Second, tone down the emotional content. Men and boys are less comfortable talking  about their emotions than women are. Boy readers won’t enjoy emotion-centered stories. It’s something most boys aren’t really able to deal with yet.

Another factor is to have a strong male mentor character for your boy hero. Many boys suffer from carelessness these days, and others may be estranged from their dads. A good male character can help a young man with such needs. Think a character that could be played by John Wayne, rather than a metrosexual.

The thing about mentor characters is that they tend to disappear when the boy hero is ready to stand on his own. And boy heroes are very early ready to stand on their own. They never feel quite ready, when the mentor dies or disappears, but they always are, if only just.

Male readers demand more action. Don’t have your characters sitting around talking about doing stuff. Have them do the stuff! That’s actually a good rule in fiction for either sex— less talking, more doing.

Finally, learn to trust your male characters. Don’t think of them as potential sexist or male pigs. Let them just be guys. You don’t judge your female characters by how well they conform to male social patterns. Treat your male characters the same way— with respect for their differences.

For my regular readers— I am still not home yet, am in a rehab center near my home recovering from a small stroke. Am carrying on, blogging using my Kindle and trying to stay active on Facebook. 


“How Do You FEEL About Your WIP?”

writeitUnuseful writing advice: in several how-to-write books I have, the authors suggest you worry about how you feel about your current writing project. With some people, feelings are everything these days. But here is a truth: feelings don’t last. The writing project you are in love with today will feel like dreck in a week or two. Feelings aren’t enough to carry a writing project to the finish line.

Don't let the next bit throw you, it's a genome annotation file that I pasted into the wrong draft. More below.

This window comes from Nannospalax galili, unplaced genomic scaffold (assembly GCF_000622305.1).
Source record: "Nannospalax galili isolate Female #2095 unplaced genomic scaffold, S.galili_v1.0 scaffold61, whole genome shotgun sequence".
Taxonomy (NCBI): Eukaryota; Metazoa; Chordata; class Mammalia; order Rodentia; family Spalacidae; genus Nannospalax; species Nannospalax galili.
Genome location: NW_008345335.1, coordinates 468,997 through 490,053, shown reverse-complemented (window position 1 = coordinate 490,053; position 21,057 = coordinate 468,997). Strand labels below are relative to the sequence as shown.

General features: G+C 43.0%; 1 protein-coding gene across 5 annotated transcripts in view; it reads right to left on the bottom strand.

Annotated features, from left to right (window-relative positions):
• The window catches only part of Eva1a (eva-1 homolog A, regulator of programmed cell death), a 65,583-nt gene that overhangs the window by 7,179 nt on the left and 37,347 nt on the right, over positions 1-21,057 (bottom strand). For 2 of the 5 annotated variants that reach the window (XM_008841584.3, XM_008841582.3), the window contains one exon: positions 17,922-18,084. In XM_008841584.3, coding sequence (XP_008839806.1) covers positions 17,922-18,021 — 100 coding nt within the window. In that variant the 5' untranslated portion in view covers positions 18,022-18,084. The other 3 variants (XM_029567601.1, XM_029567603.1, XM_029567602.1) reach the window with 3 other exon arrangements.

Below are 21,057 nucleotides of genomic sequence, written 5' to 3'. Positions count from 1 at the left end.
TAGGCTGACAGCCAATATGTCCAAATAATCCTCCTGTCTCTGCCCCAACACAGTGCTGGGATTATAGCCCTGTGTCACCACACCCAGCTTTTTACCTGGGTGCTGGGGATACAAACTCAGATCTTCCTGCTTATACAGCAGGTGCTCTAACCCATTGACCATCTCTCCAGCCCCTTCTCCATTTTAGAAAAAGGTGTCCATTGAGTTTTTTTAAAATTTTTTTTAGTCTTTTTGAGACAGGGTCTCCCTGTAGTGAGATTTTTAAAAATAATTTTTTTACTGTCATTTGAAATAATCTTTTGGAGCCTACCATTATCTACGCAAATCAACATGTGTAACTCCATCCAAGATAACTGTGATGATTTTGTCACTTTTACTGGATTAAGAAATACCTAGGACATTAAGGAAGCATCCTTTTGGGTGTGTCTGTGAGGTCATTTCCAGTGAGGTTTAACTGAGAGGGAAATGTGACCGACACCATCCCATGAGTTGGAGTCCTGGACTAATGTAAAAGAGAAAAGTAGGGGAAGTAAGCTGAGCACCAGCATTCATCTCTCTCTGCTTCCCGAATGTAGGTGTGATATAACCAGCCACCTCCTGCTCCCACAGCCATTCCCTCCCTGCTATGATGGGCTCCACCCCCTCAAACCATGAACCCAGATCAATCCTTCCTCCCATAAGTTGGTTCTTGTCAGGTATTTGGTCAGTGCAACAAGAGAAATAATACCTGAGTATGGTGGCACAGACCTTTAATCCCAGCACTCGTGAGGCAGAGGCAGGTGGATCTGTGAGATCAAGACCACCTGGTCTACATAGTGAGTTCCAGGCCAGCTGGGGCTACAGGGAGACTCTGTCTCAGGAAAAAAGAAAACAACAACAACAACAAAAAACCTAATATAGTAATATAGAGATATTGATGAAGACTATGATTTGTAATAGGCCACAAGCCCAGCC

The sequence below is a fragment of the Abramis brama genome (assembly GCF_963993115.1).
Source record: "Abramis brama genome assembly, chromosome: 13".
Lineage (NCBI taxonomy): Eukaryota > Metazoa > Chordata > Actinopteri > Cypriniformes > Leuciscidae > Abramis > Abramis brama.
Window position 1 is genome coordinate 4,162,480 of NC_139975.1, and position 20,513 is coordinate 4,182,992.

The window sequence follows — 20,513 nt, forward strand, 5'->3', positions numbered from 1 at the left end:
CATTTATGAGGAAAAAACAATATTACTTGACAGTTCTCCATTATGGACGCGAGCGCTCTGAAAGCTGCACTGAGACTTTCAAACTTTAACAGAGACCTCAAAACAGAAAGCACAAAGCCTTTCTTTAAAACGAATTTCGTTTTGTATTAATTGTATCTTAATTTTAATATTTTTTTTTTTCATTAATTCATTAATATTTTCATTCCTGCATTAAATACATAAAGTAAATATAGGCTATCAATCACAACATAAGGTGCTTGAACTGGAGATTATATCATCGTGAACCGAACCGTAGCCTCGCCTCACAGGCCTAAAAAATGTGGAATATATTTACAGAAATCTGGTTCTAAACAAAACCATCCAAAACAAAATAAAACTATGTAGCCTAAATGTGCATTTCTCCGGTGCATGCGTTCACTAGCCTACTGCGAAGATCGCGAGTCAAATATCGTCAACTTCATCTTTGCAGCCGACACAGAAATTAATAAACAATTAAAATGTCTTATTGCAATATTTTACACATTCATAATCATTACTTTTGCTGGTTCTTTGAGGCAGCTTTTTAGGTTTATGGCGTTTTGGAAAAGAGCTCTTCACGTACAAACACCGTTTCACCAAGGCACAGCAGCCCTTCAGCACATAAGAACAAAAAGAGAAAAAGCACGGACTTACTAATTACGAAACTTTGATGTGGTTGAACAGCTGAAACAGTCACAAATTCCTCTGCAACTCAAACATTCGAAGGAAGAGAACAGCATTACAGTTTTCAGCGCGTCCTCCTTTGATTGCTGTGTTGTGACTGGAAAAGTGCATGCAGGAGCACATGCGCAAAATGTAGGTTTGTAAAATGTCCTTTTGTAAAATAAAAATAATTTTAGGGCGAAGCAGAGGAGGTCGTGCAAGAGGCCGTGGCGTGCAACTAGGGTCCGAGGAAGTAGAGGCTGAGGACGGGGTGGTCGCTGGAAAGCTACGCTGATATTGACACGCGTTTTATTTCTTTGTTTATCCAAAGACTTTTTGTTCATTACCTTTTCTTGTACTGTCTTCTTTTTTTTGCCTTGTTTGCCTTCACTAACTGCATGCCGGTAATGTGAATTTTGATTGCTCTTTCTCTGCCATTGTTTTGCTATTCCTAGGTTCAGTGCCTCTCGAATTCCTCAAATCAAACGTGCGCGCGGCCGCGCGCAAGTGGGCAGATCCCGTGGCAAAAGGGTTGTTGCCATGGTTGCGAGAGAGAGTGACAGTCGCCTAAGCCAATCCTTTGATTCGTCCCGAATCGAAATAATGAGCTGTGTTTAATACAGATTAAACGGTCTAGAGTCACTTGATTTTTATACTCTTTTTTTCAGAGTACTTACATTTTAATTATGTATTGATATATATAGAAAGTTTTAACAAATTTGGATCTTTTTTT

What does help is finding logical, rational reasons to pursue this WIP. If you have been a big science fiction reader for years, and your current WIP is science fiction, that’s a logical reason you might be the right writer for the project. If your book is set in a place you actually lived, or your book touches on an issue that you or a family member has lived through, those are also logical reasons to continue the project.

Your logical reasons can help you keep going when your emotions about the project wane. It actually can help you generate new positive emotions for the project, or it can help you keep writing when every word you write seems awful and in need of immediate deletion. (We all have writing days like that.)

If you do have strong emotions about a prospective WIP, does that mean you have to give it up for something more practical? No, no, no! Too many would-be writers are trapped writing the wrong WIP because they think it’s practical. Instead, think about your feelings. Are there logical reasons to favor the loved project? If you feel very strongly, you can probably think of some. And those reasons will help keep you writing, each day and every day, until the project is finished— including the rewrites.